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adapting In the past weeks, my son Ross Ticknor and I have addressed issues related to our struggles as artists in the time of COVID-19 on our podcast, The Messy Studio. We've talked about feeling blocked, responding to changing times circumstances, and staying focused. We also did a very popular interview with art marketing expert Dave Geada in which I unwittingly played the role of the Old Fogey who does not quite believe that art can be sold online. (Dave walked all over that quaint idea.) Our hope for all of these recent episodes is that they provide some support and uplifting ideas for other artists. We record and edit our episodes in advance, and a few days ago while reviewing our current episode, A Call for Change, before publishing, I had a strange experience. As I listened to the recording of my own calm, assured voice, in the actual moment I was struggling with an emotional meltdown. The day before, my usually reliable composure had snapped. I'd heard one too many reports of bad news, tragic deaths, and an unknown future. Looking back, that moment of contrasting responses seems to embody much of daily life in these disturbing times. On the one hand, we make an effort to continue as best we can with life in its new guise. Sometimes we manage to maintain an upbeat, confident voice, while other times we feel fearful and sad. From day to day, we try to balance our understanding of the tragedy with a need to stay on track with who we were--and are--as much as possible. For me, daily walks in the natural beauty near our New Mexico home make me very grateful, but I worry about people who are far more confined.
near my house in New Mexico
I've been working as usual in my studio, but I notice some differences. One is that I have less stamina for my more developed, layered work; I can only maintain a good focus for a couple of hours or less. Yet working even for a little while is satisfying and soothing, a refuge from all the other upheaval.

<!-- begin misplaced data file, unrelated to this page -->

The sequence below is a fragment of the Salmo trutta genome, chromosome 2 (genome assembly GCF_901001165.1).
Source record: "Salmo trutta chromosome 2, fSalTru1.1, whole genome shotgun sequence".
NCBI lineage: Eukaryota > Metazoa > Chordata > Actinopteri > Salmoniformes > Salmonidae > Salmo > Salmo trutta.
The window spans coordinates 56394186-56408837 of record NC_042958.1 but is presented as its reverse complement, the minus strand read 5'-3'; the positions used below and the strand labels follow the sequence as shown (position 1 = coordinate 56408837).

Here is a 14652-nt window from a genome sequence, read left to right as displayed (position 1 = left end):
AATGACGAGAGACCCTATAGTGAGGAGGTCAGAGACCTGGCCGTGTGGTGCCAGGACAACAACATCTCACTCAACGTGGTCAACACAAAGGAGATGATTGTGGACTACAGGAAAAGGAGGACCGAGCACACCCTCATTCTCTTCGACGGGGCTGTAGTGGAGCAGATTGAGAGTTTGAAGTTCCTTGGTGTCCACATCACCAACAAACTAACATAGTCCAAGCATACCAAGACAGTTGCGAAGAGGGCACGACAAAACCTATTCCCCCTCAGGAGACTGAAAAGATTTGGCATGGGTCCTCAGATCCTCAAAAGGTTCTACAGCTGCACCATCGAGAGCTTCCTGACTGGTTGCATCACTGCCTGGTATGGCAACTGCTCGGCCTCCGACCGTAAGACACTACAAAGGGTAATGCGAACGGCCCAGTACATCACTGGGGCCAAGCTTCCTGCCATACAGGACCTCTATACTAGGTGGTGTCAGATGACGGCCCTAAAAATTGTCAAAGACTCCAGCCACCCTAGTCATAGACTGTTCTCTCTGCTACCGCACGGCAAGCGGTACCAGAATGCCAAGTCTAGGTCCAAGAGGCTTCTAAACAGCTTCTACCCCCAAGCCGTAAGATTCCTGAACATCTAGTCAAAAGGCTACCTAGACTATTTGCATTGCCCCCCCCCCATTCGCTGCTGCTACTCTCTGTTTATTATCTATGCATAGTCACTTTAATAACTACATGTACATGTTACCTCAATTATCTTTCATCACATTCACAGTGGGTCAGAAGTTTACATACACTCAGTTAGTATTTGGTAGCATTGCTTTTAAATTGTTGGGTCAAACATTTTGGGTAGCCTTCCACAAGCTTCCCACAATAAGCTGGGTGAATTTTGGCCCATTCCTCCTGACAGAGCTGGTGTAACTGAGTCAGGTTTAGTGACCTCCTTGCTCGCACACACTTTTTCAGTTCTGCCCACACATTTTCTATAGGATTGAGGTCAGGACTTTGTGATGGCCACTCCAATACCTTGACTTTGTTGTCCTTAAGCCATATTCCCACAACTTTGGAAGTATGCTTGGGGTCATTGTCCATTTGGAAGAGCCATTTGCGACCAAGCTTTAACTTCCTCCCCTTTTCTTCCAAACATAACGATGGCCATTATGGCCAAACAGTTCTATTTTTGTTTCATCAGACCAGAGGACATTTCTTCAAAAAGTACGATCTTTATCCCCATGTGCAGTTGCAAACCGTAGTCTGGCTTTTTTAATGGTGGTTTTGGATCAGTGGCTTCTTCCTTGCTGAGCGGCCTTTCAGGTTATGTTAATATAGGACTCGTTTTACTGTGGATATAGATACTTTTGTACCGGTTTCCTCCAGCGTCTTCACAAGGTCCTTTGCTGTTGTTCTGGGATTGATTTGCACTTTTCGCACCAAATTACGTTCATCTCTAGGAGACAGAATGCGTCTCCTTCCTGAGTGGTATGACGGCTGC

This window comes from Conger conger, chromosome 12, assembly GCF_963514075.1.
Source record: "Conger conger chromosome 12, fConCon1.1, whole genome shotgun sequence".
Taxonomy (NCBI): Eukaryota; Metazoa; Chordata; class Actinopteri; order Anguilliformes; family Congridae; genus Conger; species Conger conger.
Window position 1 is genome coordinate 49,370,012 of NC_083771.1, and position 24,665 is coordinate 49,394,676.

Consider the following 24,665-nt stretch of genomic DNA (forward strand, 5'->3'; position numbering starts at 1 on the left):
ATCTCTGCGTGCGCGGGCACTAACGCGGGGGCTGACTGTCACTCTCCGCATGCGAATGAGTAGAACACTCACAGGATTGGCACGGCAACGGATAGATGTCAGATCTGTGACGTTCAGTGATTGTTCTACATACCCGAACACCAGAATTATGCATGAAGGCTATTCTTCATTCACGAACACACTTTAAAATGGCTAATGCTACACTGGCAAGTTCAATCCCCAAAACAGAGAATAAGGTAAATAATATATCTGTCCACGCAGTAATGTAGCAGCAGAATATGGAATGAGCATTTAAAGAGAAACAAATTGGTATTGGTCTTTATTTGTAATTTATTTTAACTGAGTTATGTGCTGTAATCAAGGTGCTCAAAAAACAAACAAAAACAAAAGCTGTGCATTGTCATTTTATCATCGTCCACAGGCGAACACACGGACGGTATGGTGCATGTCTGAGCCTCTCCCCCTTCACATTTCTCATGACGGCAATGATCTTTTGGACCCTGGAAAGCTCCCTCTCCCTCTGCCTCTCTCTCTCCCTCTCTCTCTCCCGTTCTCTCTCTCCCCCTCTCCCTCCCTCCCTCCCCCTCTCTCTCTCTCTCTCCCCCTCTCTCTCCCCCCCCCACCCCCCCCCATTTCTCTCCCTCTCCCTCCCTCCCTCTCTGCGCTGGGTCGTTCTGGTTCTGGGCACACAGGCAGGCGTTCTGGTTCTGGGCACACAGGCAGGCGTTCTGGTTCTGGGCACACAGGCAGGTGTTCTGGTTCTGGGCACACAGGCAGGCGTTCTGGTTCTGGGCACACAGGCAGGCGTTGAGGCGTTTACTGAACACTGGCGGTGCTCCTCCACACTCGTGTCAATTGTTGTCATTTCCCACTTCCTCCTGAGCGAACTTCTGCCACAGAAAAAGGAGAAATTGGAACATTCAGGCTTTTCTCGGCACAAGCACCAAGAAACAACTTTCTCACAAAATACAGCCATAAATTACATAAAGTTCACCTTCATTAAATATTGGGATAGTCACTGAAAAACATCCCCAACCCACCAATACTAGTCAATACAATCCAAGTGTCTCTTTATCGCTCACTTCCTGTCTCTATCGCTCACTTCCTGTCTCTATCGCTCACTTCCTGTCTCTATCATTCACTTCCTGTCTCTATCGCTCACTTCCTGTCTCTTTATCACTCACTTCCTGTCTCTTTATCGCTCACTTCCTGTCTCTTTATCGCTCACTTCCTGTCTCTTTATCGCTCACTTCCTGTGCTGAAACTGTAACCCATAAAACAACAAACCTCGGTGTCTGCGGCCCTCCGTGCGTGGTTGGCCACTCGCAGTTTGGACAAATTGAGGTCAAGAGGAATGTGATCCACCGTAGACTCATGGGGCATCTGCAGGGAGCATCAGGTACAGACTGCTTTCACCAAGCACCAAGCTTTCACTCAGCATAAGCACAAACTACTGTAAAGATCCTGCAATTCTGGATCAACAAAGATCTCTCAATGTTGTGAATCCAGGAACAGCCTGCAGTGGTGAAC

from the Arroyo series, 16"x12" oil/cold wax on panel
Another change is that I often work quickly and directly on paper, using a variety of mixed media. Almost every day I do something which is finished in minutes, rather than hours.
I think both of these changes are rooted in the emotional vulnerability that accompanies making art, especially now. Raw feelings make it harder to focus, to have the energy for decisions and self-critique. Those emotions are better suited to the kind of quick, direct work I've been doing. But both directions seem important right now--being able to enter the more solid, ongoing core of my ideas, as well as working more spontaneously. In everything I'm doing now, there is a freedom from concern with exhibiitng and sales. Art business is more or less on hold. I believe a lot of artists are experiencing this and using the lack of expectations to loosen up and try new things.
approx. 8x10" pigment stick, powdered pigment and cold wax on paper
There is no one, right way for us to respond, of course. Some artists I know are taking a conscious break from their work, others are struggling with the frustration of feeling blocked in spite of having the desire and a place suitable for studio use, while others are maintaining a basically unchanged, steady practice. Art reflects our personalities, background, and circumstances--and although we share many of the same COVID-19 related restrictions, our individual situations vary hugely. Surely this is a time to be flexible and accept any path that helps you find refuge and satisfaction in your work, or maybe to channel your creativity in other directions until "normal life" someday returns.
¶ 7:29 PM